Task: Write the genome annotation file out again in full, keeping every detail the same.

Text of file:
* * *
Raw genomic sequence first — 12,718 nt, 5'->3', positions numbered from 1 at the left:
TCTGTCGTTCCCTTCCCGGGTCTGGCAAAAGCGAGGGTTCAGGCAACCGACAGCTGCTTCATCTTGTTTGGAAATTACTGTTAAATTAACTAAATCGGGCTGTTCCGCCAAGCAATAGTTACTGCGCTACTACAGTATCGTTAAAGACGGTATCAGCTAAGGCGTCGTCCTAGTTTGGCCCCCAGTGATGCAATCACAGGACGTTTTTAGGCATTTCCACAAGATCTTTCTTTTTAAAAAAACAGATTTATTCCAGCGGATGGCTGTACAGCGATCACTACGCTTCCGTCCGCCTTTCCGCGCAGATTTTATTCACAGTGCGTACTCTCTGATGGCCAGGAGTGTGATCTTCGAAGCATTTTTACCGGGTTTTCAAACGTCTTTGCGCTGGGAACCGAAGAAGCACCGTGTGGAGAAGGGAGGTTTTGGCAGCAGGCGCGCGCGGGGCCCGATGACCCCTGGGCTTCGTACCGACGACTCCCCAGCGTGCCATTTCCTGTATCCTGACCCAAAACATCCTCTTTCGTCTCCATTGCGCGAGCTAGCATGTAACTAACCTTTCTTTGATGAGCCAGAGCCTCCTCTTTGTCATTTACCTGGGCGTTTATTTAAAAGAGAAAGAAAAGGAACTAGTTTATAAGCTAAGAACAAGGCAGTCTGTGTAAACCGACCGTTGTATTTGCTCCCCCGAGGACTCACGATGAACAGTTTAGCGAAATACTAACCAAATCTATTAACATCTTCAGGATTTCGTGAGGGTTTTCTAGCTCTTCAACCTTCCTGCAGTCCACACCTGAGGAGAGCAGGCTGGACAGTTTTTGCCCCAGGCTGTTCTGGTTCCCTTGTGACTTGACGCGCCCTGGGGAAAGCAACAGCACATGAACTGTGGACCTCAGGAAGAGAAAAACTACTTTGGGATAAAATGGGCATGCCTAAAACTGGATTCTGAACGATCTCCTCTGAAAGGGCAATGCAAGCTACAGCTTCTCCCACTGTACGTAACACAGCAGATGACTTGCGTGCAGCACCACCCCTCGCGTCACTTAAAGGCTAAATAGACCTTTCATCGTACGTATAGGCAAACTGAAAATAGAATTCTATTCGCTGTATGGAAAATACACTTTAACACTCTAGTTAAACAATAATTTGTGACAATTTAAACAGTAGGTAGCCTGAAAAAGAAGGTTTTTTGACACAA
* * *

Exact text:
Raw genomic sequence first — 12,718 nt, 5'->3', positions numbered from 1 at the left:
TCTGTCGTTCCCTTCCCGGGTCTGGCAAAAGCGAGGGTTCAGGCAACCGACAGCTGCTTCATCTTGTTTGGAAATTACTGTTAAATTAACTAAATCGGGCTGTTCCGCCAAGCAATAGTTACTGCGCTACTACAGTATCGTTAAAGACGGTATCAGCTAAGGCGTCGTCCTAGTTTGGCCCCCAGTGATGCAATCACAGGACGTTTTTAGGCATTTCCACAAGATCTTTCTTTTTAAAAAAACAGATTTATTCCAGCGGATGGCTGTACAGCGATCACTACGCTTCCGTCCGCCTTTCCGCGCAGATTTTATTCACAGTGCGTACTCTCTGATGGCCAGGAGTGTGATCTTCGAAGCATTTTTACCGGGTTTTCAAACGTCTTTGCGCTGGGAACCGAAGAAGCACCGTGTGGAGAAGGGAGGTTTTGGCAGCAGGCGCGCGCGGGGCCCGATGACCCCTGGGCTTCGTACCGACGACTCCCCAGCGTGCCATTTCCTGTATCCTGACCCAAAACATCCTCTTTCGTCTCCATTGCGCGAGCTAGCATGTAACTAACCTTTCTTTGATGAGCCAGAGCCTCCTCTTTGTCATTTACCTGGGCGTTTATTTAAAAGAGAAAGAAAAGGAACTAGTTTATAAGCTAAGAACAAGGCAGTCTGTGTAAACCGACCGTTGTATTTGCTCCCCCGAGGACTCACGATGAACAGTTTAGCGAAATACTAACCAAATCTATTAACATCTTCAGGATTTCGTGAGGGTTTTCTAGCTCTTCAACCTTCCTGCAGTCCACACCTGAGGAGAGCAGGCTGGACAGTTTTTGCCCCAGGCTGTTCTGGTTCCCTTGTGACTTGACGCGCCCTGGGGAAAGCAACAGCACATGAACTGTGGACCTCAGGAAGAGAAAAACTACTTTGGGATAAAATGGGCATGCCTAAAACTGGATTCTGAACGATCTCCTCTGAAAGGGCAATGCAAGCTACAGCTTCTCCCACTGTACGTAACACAGCAGATGACTTGCGTGCAGCACCACCCCTCGCGTCACTTAAAGGCTAAATAGACCTTTCATCGTACGTATAGGCAAACTGAAAATAGAATTCTATTCGCTGTATGGAAAATACACTTTAACACTCTAGTTAAACAATAATTTGTGACAATTTAAACAGTAGGTAGCCTGAAAAAGAAGGTTTTTTGACACAA